As your sales department can confirm, two area Borders and two Barnes & Noble stores (including the one you were in last night) placed your book on sale on Friday May 26th. This happens often with restricted titles. The response from Penguin when we reported it? Nothing. We were angry about the breach, the response, and the fact that we hadn’t even received our shipment yet, but we held back and waited for your books to arrive in our shipment the following Tuesday. They didn’t. In fact, your new book never arrived until the following Monday, the 5th. At that point, we had missed ten days worth of sales and more importantly the same number of customer impressions. We feature Event books prominently on the front counter.

So despite all of that negativity, we pushed on and had what we call a successful event.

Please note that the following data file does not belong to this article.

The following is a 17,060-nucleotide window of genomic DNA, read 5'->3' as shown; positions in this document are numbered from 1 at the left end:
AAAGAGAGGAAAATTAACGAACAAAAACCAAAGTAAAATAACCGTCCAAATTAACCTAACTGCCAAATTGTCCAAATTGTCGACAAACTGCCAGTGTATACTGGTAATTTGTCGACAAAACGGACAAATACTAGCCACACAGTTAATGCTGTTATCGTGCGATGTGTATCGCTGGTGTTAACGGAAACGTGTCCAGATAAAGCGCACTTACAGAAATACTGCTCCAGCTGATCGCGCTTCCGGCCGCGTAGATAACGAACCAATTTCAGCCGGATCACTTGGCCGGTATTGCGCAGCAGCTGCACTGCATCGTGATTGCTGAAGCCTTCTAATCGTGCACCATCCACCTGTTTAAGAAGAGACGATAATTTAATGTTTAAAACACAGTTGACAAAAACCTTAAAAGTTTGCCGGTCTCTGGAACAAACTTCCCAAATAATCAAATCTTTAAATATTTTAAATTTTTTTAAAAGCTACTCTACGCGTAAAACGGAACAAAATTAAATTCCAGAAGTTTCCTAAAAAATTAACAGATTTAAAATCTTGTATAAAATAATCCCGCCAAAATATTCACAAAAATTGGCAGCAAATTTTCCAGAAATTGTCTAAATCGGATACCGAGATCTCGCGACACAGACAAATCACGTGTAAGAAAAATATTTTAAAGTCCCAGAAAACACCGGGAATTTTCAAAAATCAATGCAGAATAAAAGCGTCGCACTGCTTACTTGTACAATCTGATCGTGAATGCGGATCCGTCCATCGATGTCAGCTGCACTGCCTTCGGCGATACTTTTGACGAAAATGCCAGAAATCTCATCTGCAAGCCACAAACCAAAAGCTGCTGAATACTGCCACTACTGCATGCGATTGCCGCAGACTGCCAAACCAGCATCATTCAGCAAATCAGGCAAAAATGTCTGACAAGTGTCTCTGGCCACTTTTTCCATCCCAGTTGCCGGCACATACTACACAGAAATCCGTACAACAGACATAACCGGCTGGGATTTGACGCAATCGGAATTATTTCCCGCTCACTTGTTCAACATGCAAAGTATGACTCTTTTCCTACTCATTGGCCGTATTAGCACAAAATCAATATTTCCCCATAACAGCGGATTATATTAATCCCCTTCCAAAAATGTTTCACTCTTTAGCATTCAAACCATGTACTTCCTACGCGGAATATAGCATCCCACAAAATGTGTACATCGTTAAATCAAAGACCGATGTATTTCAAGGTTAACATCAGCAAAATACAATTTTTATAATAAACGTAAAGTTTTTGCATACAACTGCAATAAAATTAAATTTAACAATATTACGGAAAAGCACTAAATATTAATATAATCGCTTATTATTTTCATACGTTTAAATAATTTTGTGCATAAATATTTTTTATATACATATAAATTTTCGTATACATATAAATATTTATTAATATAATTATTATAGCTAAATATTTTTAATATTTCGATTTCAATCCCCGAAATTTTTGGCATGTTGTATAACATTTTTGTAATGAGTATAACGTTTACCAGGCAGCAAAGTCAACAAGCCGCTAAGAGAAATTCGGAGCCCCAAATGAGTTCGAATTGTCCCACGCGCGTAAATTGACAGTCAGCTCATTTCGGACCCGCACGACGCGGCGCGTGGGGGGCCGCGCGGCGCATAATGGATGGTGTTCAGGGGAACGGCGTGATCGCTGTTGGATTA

You will recall our discussion about business cards and the Japanese. My family considers authors to be guests in our city, and at our event. Our goal is to make the event a comfortable, enjoyable experience for everyone. I hope that you agree that we made an effort to be professional and courteous to you, [co-signing author], and [co-signing author], as well as to our patrons.

We did background on all of you, and used that to market awareness of your books on radio (V’s weekly radio show), on TV (her weekly TV show) in print, and at all of our events and in the store. We know that we cannot sell every book in our city, but we can raise public awareness through our events. We try to make our event the pinnacle of the PR push for the book. There is a city-wide recognition that authors we host are important people. We choose who to host, not the other way around. Many people in New York City click on our web site each day because we are a reliable barometer of what sells, but more importantly we are on the cutting edge of the industry on how we sell it.